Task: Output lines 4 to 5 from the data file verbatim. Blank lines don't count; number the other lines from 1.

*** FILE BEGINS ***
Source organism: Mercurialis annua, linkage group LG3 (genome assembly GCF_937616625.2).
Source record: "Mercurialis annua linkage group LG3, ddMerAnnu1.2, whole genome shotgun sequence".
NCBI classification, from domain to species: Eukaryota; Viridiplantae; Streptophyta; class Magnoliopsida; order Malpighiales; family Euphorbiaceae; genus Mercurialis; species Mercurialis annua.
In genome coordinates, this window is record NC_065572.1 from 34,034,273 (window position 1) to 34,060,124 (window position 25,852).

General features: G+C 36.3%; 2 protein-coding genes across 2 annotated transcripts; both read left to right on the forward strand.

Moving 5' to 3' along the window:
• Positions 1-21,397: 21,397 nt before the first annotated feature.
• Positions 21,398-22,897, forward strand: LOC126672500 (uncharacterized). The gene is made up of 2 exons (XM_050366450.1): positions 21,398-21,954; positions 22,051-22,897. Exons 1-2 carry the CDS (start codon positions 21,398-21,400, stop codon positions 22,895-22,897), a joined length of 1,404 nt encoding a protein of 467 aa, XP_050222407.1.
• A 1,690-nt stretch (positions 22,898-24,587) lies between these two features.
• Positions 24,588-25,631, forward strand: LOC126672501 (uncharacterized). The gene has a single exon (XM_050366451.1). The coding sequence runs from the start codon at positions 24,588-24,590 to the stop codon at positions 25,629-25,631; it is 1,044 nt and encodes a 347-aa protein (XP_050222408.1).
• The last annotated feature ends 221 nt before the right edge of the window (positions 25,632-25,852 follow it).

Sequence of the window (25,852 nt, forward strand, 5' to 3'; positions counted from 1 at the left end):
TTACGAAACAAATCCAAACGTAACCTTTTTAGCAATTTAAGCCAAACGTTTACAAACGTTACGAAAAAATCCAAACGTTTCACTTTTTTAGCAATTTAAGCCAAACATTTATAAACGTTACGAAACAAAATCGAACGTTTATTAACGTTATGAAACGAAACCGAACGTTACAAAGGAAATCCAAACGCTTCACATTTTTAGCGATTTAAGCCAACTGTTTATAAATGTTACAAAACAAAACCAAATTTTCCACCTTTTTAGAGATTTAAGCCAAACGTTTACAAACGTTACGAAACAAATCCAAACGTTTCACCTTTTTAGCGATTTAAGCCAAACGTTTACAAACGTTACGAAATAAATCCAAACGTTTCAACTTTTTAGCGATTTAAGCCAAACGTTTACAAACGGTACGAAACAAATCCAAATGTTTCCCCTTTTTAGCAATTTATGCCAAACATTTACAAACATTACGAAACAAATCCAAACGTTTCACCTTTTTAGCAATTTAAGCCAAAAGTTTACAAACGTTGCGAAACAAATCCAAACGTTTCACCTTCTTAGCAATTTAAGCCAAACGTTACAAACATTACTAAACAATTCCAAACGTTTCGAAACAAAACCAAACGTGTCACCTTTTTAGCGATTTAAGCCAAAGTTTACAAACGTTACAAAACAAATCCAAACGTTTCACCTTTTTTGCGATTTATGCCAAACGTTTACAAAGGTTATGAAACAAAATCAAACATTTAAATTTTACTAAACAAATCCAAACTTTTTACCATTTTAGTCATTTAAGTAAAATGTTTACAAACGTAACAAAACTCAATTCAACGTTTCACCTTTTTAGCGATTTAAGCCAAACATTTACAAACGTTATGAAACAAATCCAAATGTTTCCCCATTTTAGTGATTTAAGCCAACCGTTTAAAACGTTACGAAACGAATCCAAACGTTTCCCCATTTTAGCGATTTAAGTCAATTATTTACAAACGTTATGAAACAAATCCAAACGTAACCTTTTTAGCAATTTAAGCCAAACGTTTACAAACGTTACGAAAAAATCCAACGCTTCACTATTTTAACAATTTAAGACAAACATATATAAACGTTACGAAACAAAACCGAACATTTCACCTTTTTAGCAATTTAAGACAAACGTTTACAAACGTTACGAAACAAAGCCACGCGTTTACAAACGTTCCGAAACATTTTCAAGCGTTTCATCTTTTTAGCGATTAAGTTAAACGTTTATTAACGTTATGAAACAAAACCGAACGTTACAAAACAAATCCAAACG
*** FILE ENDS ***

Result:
In genome coordinates, this window is record NC_065572.1 from 34,034,273 (window position 1) to 34,060,124 (window position 25,852).

General features: G+C 36.3%; 2 protein-coding genes across 2 annotated transcripts; both read left to right on the forward strand.